Something else Iwry said account holders must contend with is how spreading out emergency funds will affect future tax filings.
He estimates that the amount of emergency funds allotted as income for each of the three years should remain static. What could vary are the taxes owed during each filing season depending on which income bracket one lands in.
For example, adding 1/3 of the withdrawal amount to the full-time salary earned by an individual with no workplace-related changes this year may bump that person into a higher tax bracket. Should they lose their job because of the health-care crisis, combining 1/3 of the withdrawal amount solely with unemployment benefits collected in 2021 would likely place them in a lower tax bracket. If they’re working part-time or have switched careers, adding 1/3 of the withdrawal amount to whatever income they generate in 2022 could move them in an entirely different tax bracket than the prior two years.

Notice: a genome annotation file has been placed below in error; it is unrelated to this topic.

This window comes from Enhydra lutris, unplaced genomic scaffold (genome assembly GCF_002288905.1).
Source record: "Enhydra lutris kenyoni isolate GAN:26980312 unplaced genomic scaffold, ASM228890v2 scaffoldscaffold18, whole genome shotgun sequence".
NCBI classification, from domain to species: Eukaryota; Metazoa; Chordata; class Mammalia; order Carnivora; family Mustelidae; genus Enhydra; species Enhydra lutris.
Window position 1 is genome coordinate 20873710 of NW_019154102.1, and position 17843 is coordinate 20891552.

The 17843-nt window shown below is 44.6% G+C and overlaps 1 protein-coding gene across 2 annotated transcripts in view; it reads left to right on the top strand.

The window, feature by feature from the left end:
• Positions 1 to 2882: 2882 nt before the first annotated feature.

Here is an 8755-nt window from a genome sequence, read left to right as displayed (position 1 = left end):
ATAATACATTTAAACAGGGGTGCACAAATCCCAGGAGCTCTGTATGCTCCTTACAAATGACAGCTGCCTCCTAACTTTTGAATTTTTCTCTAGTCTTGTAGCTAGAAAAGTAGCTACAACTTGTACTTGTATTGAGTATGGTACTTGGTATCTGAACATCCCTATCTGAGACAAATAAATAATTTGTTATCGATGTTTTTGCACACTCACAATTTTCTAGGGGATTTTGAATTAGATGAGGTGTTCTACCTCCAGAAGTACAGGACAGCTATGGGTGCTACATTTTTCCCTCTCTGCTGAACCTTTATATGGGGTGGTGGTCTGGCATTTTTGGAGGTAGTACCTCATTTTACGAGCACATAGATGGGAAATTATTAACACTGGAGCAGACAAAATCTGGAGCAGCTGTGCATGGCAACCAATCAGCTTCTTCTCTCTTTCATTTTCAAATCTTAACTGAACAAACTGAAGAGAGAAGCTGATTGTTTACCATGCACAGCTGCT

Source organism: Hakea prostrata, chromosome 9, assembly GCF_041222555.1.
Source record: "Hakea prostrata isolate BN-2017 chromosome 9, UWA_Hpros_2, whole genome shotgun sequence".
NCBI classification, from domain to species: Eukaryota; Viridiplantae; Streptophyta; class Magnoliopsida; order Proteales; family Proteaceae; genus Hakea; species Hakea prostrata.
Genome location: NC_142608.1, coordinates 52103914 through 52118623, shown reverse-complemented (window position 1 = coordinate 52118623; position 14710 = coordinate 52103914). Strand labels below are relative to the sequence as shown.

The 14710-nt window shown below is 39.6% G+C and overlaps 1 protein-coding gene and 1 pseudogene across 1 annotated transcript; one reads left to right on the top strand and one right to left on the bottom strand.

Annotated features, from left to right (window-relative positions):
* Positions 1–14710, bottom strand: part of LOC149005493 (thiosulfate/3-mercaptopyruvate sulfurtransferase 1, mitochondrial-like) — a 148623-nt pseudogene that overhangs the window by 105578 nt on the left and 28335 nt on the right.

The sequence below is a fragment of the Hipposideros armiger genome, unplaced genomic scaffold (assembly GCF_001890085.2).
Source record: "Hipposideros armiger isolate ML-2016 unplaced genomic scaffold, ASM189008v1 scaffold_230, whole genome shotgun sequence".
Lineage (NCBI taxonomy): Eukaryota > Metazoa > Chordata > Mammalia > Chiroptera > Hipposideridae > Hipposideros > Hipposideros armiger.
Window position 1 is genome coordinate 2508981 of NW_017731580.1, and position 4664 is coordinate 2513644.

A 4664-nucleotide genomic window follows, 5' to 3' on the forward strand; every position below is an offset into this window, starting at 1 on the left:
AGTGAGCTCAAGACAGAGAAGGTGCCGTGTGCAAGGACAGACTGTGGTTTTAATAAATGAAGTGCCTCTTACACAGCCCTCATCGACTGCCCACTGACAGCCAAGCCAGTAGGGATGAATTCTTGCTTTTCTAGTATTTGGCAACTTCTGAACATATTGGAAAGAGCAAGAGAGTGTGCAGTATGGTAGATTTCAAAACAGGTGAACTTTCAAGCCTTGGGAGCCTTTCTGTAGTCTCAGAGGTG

The individual would have to make sure their tax payments matched up each step of the way.
Iwry said the self-certification language in the stimulus law about withdrawing emergency funds is designed to protect plan sponsors. But it also shields Treasury from having to “second guess” why account holders dug into their retirement savings.
“They can accept that Congress decided to make it pretty easy to make these withdrawals,” he said, adding that the criteria “are broad enough that most of those who want to use this should qualify.”
If history is any guide, Neis said the emergency withdrawals shouldn’t draw too much attention from IRS auditors.
“The IRS has already gotten pretty comfortable with a low level of proof on hardship distributions. They kind of trust an employee is telling the truth that they need the money,” he said.
The IRS didn’t respond to requests for comment about enforcement efforts surrounding hardship distributions.
Veena K. Murthy, a former legislation counsel for the nonpartisan Joint Committee on Taxation turned partner at Crowe LLP, warned plan sponsors against taking anything for granted.
“It’s possible that when this is all over the IRS looks back at this and makes sure it was all done properly,” she said.